J-37 Morse Key

J-37 US Signal Corps Mae West Morse Key
During WWII, the Korean War, and even into the Vietnam era the U. S. Signal Corps designated many of their telegraph (Morse code) keys with a "J-" and a number.  The real workhorse key during those years was the J-37 "Mae West" Morse key.  The J-37 key is a marvel of simplicity. There are many more glamorous wartime keys around, but the keys that carried the bulk of the action were the J-37 keys.  The J-37 key is unusual because, with the addition of different bases and connections, it became part of other more special purpose keys.  The base for this key has an extended set of binding posts on the rear for attaching a long set of connecting wires, and indentations on each side to allow the wires to be wrapped around the base of the key for storage in a training set.  This key was not given its own "J-" number as was done in most other cases, so the imaginative GI's found their own name for it.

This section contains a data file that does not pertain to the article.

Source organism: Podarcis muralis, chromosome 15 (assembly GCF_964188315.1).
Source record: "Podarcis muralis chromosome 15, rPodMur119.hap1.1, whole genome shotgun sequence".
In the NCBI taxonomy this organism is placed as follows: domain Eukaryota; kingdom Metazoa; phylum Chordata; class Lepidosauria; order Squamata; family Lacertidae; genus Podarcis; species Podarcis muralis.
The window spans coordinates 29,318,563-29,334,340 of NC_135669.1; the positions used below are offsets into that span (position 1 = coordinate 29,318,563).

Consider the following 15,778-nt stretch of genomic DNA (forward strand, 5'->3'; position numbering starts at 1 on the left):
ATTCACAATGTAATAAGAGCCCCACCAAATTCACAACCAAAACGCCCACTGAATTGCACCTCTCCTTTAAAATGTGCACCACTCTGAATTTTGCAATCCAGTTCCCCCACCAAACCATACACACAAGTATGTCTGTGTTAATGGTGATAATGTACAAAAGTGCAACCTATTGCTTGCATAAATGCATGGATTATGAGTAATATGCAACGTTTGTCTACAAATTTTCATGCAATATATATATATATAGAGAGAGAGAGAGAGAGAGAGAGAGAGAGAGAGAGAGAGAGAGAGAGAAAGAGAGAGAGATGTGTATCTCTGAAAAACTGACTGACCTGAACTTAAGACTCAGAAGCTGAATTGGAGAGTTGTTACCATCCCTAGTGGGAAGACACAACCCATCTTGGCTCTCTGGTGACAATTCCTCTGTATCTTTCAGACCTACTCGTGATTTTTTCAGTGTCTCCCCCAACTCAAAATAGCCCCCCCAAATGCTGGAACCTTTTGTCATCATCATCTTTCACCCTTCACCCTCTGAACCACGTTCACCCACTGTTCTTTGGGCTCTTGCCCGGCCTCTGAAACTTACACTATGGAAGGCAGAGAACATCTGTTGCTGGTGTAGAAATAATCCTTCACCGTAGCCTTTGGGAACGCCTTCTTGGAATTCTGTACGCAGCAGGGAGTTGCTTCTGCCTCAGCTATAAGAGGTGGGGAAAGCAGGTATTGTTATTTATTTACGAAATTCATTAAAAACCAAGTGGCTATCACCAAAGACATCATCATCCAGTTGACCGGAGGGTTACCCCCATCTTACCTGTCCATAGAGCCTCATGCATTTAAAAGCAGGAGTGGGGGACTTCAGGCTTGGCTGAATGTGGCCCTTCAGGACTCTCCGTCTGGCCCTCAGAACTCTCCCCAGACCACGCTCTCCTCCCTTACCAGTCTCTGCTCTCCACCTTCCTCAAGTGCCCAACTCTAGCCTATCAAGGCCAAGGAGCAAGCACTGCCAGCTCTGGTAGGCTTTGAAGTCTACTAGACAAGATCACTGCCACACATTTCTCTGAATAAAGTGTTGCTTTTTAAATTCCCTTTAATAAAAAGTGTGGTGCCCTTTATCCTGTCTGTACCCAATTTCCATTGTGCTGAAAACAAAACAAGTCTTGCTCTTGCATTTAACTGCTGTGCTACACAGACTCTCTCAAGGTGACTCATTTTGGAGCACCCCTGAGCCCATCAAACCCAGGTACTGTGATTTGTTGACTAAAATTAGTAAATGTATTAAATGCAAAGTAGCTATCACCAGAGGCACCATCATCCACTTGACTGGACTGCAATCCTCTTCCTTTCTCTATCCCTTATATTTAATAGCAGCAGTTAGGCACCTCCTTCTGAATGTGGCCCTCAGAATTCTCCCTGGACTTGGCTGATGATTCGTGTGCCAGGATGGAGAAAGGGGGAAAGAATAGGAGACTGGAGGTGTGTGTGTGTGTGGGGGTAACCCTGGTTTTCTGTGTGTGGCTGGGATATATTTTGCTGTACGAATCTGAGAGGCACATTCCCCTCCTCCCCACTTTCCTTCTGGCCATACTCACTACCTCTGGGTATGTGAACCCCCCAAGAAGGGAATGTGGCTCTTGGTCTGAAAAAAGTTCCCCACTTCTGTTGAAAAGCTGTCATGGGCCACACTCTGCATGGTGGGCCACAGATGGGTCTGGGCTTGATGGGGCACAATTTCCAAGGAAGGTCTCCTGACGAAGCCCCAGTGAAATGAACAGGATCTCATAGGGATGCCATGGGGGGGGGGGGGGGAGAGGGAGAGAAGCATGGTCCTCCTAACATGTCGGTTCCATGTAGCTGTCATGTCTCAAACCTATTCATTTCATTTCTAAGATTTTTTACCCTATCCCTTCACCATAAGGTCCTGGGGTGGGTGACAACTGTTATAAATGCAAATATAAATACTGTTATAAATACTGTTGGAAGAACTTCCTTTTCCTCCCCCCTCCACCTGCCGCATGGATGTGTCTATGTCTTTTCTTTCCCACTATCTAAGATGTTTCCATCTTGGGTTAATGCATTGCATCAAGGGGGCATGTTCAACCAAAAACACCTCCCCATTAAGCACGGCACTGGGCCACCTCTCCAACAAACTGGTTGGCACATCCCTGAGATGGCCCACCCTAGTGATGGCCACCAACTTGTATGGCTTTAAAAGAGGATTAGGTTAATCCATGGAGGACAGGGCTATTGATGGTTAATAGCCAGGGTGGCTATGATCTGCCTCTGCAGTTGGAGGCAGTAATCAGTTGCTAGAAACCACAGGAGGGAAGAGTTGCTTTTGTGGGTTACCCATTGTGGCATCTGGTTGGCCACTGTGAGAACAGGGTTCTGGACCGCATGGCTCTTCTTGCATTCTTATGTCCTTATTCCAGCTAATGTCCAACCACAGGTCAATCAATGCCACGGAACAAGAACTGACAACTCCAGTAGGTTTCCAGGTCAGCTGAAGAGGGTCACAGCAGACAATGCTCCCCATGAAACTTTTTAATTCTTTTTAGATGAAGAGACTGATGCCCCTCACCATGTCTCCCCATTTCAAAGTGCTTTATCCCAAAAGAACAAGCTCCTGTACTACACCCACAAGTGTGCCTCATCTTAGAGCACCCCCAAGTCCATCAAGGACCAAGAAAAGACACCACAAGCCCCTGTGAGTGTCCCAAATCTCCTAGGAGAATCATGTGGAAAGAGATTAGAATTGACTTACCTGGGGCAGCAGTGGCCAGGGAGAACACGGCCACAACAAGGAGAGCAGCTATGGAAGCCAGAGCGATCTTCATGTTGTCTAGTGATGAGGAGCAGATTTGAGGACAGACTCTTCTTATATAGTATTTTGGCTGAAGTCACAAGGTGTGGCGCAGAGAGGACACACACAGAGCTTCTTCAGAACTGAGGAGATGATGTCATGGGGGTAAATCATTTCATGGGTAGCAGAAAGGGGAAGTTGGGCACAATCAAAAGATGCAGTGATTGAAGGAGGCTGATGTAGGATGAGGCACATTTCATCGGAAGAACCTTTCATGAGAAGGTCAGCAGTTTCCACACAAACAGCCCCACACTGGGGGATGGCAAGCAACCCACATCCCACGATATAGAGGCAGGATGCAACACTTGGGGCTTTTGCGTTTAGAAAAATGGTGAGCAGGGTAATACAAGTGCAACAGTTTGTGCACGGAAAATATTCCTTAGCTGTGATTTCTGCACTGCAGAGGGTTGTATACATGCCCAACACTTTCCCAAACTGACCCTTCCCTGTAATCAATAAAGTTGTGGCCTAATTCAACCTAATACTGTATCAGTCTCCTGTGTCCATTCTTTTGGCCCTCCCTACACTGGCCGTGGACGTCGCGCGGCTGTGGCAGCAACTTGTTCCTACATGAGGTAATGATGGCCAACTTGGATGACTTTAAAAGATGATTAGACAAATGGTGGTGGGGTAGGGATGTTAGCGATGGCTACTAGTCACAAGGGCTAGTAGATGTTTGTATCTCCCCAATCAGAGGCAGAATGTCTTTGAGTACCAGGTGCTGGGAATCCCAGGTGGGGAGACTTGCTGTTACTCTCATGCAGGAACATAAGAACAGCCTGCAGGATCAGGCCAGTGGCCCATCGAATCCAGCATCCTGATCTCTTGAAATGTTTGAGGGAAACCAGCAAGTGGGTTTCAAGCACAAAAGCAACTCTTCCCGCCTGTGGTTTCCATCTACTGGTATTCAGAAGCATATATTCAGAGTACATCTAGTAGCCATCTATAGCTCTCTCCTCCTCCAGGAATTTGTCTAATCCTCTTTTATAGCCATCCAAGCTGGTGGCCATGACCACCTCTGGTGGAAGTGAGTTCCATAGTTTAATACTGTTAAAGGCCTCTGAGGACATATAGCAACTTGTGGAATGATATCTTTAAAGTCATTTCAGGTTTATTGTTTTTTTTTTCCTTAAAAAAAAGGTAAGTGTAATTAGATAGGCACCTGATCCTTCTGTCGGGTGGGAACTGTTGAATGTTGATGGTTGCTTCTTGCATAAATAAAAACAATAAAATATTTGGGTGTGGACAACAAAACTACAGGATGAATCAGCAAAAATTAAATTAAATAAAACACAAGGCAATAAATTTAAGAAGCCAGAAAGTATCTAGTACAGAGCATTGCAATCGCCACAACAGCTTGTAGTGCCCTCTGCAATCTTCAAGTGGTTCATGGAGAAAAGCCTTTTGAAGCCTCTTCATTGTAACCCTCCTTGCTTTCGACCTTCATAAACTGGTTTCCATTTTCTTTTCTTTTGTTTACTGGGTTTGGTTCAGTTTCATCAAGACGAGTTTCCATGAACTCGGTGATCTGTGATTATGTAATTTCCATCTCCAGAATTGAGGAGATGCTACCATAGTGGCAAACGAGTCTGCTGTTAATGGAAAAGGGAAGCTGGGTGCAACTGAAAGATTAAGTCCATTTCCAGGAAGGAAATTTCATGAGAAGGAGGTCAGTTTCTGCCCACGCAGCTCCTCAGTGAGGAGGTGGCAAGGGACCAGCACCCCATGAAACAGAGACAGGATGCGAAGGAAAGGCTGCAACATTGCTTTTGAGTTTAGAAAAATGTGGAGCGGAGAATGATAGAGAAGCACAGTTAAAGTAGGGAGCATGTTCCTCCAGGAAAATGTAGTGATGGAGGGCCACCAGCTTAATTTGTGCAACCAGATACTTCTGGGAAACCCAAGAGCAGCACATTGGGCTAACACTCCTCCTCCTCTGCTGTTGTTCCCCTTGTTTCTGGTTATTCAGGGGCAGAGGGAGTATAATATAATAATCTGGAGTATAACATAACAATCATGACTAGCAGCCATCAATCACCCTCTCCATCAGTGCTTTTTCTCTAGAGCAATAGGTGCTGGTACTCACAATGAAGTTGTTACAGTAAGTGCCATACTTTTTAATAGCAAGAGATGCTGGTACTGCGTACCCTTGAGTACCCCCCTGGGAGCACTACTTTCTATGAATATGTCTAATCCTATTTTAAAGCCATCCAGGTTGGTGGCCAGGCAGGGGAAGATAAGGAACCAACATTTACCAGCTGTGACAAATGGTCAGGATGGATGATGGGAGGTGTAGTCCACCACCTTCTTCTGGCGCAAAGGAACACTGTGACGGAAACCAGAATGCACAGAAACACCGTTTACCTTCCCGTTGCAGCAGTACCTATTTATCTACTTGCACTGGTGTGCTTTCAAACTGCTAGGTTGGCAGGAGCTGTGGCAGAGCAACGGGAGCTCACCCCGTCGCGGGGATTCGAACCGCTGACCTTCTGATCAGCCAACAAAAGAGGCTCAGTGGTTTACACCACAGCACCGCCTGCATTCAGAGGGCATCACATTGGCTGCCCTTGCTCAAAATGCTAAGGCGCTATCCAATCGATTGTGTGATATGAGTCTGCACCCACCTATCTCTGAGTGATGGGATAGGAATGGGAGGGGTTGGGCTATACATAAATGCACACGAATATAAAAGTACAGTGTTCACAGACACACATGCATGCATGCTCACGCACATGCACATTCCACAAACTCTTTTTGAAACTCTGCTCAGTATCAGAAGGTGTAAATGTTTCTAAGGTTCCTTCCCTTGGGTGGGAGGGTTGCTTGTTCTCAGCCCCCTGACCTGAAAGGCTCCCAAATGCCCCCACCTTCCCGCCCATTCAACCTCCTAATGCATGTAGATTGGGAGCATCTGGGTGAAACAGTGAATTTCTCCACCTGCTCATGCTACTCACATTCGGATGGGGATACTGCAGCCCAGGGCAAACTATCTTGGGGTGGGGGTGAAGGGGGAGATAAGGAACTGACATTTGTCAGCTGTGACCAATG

J-37 Morse Key
The Army Signal Corps J-37 "Mae West" with the leg strap attachment.
The leg strap secured the key to the soldiers thigh, allowing him
to move during combat while keeping the key readily accessible.
 He only had to reach down to send his message while standing or sitting.





I found my J-37 "Mae West" at a yard sale recently for ten bucks!











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